this points to a major point of multiple regression: it's all about predicting a relationship between variables

• we want to hammer at x until we can find a value (prediction) as close to y as possible.
• y with a carrot on top ("y hat") = predicted score
• should be as close to y as possible IF you want a strong, positive correlation.
• if the pattern/relationship is NOT perfect (linear), then r = less strong

r = if x gets bigger as y gets bigger, then r is between 0 and +1 (positive value).

centroid (cartesian coordinate): on the graph, the plotted mean of x and the plotted mean of y

• the line of best fit MUST go through the centroid (even though it might not go through any others)
• the means of x and y are the numbers that best represent x and y... therefore the line of best fit must go thru both means.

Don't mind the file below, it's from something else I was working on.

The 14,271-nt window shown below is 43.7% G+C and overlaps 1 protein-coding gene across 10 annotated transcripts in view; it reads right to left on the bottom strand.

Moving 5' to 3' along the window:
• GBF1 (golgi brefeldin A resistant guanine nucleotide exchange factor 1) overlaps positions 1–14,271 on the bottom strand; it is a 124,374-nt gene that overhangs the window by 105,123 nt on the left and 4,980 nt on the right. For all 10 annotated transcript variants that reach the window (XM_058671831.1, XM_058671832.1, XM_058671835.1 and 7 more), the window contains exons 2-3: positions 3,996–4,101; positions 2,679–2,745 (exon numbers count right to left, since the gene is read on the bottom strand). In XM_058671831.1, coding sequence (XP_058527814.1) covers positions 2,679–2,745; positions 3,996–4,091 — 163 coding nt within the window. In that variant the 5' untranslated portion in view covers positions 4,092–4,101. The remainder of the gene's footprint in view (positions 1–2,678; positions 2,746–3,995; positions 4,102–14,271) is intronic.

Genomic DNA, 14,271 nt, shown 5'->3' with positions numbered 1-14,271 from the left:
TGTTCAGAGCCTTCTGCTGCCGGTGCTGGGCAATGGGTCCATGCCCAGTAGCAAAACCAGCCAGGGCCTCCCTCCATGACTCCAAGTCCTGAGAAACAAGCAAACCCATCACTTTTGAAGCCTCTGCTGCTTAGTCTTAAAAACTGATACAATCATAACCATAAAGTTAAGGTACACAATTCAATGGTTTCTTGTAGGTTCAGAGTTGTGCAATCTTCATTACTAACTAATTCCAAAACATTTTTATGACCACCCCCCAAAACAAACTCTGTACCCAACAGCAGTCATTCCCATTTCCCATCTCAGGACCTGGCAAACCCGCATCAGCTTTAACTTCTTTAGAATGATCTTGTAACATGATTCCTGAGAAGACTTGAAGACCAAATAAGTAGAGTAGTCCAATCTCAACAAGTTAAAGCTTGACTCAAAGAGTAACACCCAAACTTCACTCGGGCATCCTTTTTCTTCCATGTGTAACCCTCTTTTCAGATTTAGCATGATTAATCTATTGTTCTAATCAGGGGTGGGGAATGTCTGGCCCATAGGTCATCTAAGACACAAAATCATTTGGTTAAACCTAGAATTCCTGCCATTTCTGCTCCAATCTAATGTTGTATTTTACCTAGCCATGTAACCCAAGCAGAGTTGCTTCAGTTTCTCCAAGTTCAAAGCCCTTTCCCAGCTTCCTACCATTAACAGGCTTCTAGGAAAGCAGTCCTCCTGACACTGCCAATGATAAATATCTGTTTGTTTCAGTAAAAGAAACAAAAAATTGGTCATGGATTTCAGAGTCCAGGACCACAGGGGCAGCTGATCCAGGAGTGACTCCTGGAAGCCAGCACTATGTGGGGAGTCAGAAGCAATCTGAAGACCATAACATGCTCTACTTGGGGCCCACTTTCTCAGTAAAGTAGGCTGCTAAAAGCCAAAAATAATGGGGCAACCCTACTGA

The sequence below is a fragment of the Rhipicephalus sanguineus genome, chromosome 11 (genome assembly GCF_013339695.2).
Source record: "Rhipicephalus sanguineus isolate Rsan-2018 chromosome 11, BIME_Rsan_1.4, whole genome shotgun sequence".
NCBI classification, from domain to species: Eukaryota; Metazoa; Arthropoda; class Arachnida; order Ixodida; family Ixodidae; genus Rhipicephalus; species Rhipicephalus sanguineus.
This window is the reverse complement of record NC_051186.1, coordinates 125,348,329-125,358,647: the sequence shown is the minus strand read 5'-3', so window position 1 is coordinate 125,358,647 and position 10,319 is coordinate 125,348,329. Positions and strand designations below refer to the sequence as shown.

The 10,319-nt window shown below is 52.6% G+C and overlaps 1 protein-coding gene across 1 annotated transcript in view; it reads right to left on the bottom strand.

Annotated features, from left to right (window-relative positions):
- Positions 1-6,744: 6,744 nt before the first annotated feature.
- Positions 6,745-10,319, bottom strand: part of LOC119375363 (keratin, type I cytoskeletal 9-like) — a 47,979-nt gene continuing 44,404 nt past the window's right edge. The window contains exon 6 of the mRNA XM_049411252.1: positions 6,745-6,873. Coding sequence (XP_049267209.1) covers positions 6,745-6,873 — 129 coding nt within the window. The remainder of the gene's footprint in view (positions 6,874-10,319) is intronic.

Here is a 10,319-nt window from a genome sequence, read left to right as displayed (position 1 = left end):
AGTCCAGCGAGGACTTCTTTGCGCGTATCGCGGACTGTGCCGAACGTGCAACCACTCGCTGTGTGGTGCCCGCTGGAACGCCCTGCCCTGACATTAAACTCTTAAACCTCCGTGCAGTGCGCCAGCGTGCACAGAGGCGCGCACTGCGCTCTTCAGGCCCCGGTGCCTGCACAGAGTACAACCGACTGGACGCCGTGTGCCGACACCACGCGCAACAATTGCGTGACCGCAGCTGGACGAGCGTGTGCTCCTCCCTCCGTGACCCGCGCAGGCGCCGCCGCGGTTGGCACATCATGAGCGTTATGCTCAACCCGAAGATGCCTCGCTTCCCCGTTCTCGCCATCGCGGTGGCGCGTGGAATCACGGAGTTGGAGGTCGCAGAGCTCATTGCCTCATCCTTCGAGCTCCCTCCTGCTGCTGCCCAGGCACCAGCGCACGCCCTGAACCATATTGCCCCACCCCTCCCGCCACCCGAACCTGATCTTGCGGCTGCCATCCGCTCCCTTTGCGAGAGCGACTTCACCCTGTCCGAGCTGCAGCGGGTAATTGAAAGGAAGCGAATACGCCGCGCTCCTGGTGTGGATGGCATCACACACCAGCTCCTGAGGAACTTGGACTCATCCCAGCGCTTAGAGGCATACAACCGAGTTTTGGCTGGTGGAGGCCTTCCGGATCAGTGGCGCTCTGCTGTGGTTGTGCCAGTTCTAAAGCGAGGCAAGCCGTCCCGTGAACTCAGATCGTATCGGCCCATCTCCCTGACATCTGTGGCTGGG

line of best fit:

• goes thru centroid
• trying to get x as close to y as possible (better predictor, thus a more perfect line and thus closer to r = 1)
• y hat = a + bx ...so we can USE this formula to calculate y hats (predicted scores) for future x scores (no error and y hat = y?  then r = 1)
• y - (y hat) = "error" = tells us how close a prediction we have
• this can be negative or positive, depending on its direction (if y hat is bigger or smaller than y)
• four variables: x, y, y hat, and error
• plot x with y hat and you get a line (because it's a linear equation)